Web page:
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Book Report: Knuth: Selected Papers on Fun and Games Don Knuth is, of course, one of our greatest scholars of Computer Science. If someone asks you, "What's an efficient way to to sort ______ for quick retrieval?" you are always safe bluffing the answe...

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Swedish Rebusrally team name I would gladly steal: Baron Bosse Behöver Betänketid. I don't know what that means, but I'm sure I betänk like a bosse. On the other hand, not so much: The Sammanswet...

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Why is Corey Anderson so fast at puzzling? Constant practice. While most engineers scribble their designs on whiteboards, Corey draws his backwards on a transparent sheet of glass. Dude is badass. ...

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puzzlehuntcalendar.com makes a difference A few people have been playing the 2-Tone Game this past weekend—referred by puzzlehuntcalendar.com. I checked the IP addresses of three of the players; they were from the East Bay, Spain, and ...

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Book Report: Colossal Book of Wordplay It's a book by Martin Gardner (the Mathematical Games guy), edited by Ken Jennings (the Jeopardy! guy). So you might expect it to be pretty amazing. But it's a book of little word puzzles of the so...

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PhotoCity Pervasive Capture-the-Flag Photo Game Part II PhotoCity is this game where you "capture" areas of a city by photographing them. But you can't play in just any neighborhood. The game only works if you start in a place that they've "seeded". I h...

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Wonderella reminds us that following trails of puzzles is dumb. ...

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Puzzle Hunts are Everywhere, even the Art World There's this comic book artist, Jason Shiga. He makes these comic books that are puzzles; choose-your-own-adventure books that play with the flow of pages and frames within a comic book. You might ...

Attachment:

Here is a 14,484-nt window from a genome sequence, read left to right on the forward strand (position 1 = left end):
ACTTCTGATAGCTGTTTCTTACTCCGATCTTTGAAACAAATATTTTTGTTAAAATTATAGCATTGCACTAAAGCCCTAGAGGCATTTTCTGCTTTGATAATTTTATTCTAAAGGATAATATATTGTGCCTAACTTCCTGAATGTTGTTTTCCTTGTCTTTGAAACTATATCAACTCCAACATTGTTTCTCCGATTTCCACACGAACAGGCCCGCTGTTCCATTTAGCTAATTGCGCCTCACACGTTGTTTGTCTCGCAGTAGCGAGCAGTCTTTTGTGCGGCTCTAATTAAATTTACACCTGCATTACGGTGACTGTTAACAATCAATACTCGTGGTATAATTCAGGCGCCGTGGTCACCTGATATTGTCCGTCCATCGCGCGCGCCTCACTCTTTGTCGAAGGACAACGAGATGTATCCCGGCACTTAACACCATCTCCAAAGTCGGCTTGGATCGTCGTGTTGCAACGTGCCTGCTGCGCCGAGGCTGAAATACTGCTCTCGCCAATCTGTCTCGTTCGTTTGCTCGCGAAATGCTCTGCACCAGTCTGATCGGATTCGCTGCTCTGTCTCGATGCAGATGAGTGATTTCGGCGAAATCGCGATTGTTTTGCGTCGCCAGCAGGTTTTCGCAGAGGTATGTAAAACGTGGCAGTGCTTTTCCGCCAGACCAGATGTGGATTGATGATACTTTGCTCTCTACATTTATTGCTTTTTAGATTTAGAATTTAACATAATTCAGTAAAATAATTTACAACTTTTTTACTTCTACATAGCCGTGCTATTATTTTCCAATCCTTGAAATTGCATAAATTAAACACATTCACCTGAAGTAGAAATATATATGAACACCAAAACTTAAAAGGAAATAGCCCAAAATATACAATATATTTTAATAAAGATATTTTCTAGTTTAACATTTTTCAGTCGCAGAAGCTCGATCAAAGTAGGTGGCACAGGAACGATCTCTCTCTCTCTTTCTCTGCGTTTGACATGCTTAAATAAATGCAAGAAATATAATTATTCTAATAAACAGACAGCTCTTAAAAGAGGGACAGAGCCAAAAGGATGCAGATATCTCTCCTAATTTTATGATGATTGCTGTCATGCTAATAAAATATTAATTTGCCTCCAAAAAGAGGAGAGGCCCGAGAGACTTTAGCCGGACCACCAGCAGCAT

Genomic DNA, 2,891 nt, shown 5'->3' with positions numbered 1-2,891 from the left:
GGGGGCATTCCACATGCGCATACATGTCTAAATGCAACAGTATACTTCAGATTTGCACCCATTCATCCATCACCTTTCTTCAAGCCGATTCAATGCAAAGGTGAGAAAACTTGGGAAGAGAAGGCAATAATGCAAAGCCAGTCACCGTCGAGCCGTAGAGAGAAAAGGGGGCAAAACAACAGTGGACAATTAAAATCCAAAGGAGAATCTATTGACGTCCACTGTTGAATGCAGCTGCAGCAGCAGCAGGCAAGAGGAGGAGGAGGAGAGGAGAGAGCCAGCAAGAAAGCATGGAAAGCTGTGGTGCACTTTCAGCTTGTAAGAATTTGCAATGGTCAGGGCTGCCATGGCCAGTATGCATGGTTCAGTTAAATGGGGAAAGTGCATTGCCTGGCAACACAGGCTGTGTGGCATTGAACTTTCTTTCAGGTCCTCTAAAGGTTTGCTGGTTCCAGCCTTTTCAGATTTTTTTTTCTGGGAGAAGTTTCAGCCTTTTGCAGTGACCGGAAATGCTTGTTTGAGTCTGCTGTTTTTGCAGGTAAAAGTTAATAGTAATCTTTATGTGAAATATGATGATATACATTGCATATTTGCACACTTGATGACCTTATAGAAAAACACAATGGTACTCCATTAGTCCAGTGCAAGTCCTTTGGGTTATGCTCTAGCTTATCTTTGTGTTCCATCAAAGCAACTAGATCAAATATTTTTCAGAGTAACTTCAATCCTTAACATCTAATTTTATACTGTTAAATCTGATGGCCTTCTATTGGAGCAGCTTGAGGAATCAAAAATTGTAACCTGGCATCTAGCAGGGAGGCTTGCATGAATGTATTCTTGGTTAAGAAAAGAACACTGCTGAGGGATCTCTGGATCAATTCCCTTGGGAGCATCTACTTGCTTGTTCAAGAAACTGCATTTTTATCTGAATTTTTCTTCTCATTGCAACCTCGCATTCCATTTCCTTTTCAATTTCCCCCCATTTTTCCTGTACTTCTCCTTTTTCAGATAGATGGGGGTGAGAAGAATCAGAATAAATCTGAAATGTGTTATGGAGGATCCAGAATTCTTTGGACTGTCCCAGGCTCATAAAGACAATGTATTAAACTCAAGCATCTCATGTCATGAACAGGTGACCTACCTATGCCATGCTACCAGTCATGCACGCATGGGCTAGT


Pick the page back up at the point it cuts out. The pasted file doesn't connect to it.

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Puzzle Hunts are Everywhere, even Meridian High School in Idaho Tonight I played in a puzzle event. The puzzles were pretty cool! They were designed by Mike Selinker, Thomas Snyder, Tyler Hinman... and maybe others? Eric Harshbarger designed the prizes; he's a ...

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Shopping is Hard; Let's Coin Phrases It turns out that REI's selection of headlamps is not as good as Hallmark's, depending on your criteria. In related news, the Triclops Headlamp is still missing; all hail the Quadruped Headlamp. ...

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Puzzle Hunts are Everywhen: That Article that mentions Sondheim's 1968 Hallowe'en Hunt A while back, the Puzzalot blog had an interesting article on Sondheim's 1968 Hallowe'en puzzle hunt. There was a lot of information there, most of which didn't come from this article by Allan Brien...

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So basically this poem says that codes lack the passion of poetry... well, the passion of good poetry. Maybe still better than, say "Pangolin Bowling" ...

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Braid is a fun game—and ported to Linux. If that's good news to you, don't get too excited right away. It was part of a bundle that's not available right now. But you can sign up to get notifie...

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Wikipedia article data is available again: http://download.wikipedia.org/enwiki/latest/ Now you can tinker with nutrimatic. ...

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Graph Pebbling and a Proof that there is an Infinite Number of Composite Numbers Yesterday, a plurality of the folks hanging out were math nerds. I'm not a math nerd, but I likes me some recreational math. Graph Pebbling has some fun little problems. The idea is that you have...

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Jotting Notes on Scott Blomquist's 2010 GC Summit Talk: Confidence and Acceleration in Puzzle Theory I'm jotting notes about another Game Control Summit 2010 talk: Scott Blomquist talks about Puzzle Theory, conceptual thinking about puzzle design. (Yeah, he talked about puzzle theory in 2009, too.)...

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Puzzle Hunts are Everywhere within and without the bounds of convention A few months back, Ian Tullis talked about puzzles, specifically puzzle-hunt puzzles, and how they've evolved. The quest for novelty drives puzzlehunt designers away from the "plain" puzzles that mos...

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Book Report: Tilings and Patterns I know what you're thinking: Oh no, Larry tried to read another math book. No doubt this means the blog's"unfinished" tag will soon be attached to another book report. But I made it to the end of t...

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Link: Jet Lamp video/talk about Text Adventure Games Yesterday after work I went out to see a movie, sort of. And I recommend you go see it, depending on where you are. The movie is "Get Lamp", and I haven't actually seen the whole thing yet. It's a...

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Comic Report: City of Spies My parents did pretty well playing the 2-Tone Game. Like, I don't think that the Burninators team needs to worry any time soon. But my parents did pretty well. And as they were walking from the &l...